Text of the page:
Stuck with genealogy

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At the moment I am teaching a course of evening school classes about genealogy on the internet. And it’s tough! Because no matter how many databases I teach them to look through, ultimately, I can’t help them find parts of their family that are not in any archives (or not in digitised archives). So I can see their frustration, but it’s limited what I can do to help them, other than suggest other places they can seek information. Sometimes the best advice is to take a break with that part of the family and return to it some years later when more information has been digitised.

But it has brought me back to thinking about the parts of my own genealogy research where I was stuck. Maybe I can get further now.

So I want to begin with the Roued name. I got quite far back with that last time I attempted researching this branch. But then I got stuck somewhere in the 18th century.

Roued family

I am back to Johan Pedersen Roued born around 1722. He was married to Ingeborg Jepsdatter on the 27 November 1761 in Vilslev Church. I also found Johan’s death in 1780 where he was 80 years old. The fact that he is listed as Johan Pedersen Roued suggests that his father’s name is Peder. Unfortunately, if Johan is born around 1722 in Vilslev I won’t be able to find him in the Parish records as they start from around 1727. Ingeborg on the other hand turns out to be born in 1736 and I know that her father’s name is Jep Larsen or Laursen. I have also found Ingeborg in the census of 1787 and 1801 where she lives with her son. I haven’t found her death yet though. The Parish records for this period are so confusing and I’m not sure that I am ready to trawl through them all yet for more information about the family going back. So maybe what I need to do now is to extend the family tree to get a better idea of how the Roued’s in Denmark and elsewhere are related. I think that’s going to be the next step for this branch of the family.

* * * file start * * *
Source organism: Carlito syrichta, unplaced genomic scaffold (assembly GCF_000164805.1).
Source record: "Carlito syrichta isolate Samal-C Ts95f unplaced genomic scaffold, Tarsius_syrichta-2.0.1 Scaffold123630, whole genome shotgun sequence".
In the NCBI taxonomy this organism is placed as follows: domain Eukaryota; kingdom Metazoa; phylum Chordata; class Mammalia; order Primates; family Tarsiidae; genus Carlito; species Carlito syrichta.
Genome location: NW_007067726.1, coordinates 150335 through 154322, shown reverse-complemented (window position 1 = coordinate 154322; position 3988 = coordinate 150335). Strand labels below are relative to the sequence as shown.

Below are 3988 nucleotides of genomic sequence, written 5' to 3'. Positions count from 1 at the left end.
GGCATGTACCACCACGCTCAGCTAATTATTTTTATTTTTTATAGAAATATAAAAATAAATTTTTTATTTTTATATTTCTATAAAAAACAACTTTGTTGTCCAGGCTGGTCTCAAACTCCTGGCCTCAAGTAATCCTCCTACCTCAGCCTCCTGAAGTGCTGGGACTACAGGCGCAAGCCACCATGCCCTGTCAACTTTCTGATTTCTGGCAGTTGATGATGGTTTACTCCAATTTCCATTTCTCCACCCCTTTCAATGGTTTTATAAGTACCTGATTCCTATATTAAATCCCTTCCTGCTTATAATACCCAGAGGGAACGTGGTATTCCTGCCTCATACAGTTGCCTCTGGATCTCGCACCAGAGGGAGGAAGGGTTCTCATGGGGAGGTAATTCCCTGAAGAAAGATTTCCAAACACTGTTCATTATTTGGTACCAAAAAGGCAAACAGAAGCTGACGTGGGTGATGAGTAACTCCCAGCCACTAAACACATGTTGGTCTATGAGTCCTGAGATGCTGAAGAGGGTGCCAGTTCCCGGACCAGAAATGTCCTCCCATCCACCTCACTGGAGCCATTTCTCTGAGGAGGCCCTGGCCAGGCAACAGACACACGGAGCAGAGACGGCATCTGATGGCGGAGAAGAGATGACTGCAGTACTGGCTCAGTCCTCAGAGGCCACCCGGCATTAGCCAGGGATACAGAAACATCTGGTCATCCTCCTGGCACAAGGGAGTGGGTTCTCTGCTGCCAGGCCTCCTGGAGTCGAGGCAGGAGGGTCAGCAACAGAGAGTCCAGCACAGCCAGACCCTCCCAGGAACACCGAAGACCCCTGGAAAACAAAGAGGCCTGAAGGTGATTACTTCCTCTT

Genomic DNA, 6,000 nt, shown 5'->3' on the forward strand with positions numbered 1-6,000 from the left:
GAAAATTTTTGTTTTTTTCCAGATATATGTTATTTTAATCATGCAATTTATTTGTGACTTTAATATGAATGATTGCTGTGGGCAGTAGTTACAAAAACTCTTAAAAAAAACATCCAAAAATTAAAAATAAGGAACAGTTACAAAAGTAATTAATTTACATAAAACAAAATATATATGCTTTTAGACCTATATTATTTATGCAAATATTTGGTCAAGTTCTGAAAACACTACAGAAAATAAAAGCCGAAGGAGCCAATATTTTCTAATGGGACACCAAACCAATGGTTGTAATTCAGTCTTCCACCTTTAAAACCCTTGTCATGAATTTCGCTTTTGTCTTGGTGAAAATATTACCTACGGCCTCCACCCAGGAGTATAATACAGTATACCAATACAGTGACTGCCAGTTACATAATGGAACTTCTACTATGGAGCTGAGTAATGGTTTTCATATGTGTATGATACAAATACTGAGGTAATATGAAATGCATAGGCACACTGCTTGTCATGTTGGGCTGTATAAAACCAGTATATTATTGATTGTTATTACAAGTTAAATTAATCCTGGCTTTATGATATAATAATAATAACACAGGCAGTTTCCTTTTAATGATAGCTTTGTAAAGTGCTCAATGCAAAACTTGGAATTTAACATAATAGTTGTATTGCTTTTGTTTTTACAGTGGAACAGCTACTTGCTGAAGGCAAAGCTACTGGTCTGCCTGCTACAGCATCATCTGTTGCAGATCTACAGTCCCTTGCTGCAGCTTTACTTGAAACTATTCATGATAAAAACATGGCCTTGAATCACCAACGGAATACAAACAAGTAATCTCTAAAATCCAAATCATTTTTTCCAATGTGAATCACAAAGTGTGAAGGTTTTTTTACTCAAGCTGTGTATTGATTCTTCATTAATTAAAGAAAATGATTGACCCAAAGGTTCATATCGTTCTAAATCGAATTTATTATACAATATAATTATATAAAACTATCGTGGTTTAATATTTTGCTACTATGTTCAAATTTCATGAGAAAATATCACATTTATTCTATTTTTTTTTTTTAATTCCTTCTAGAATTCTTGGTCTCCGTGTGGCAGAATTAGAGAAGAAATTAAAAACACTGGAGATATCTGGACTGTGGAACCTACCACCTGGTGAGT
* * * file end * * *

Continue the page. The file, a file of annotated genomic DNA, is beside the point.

One Response

  1. Dawn Downes
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    I'm doing that too. It is interesting to see that parts of the family have been well researched.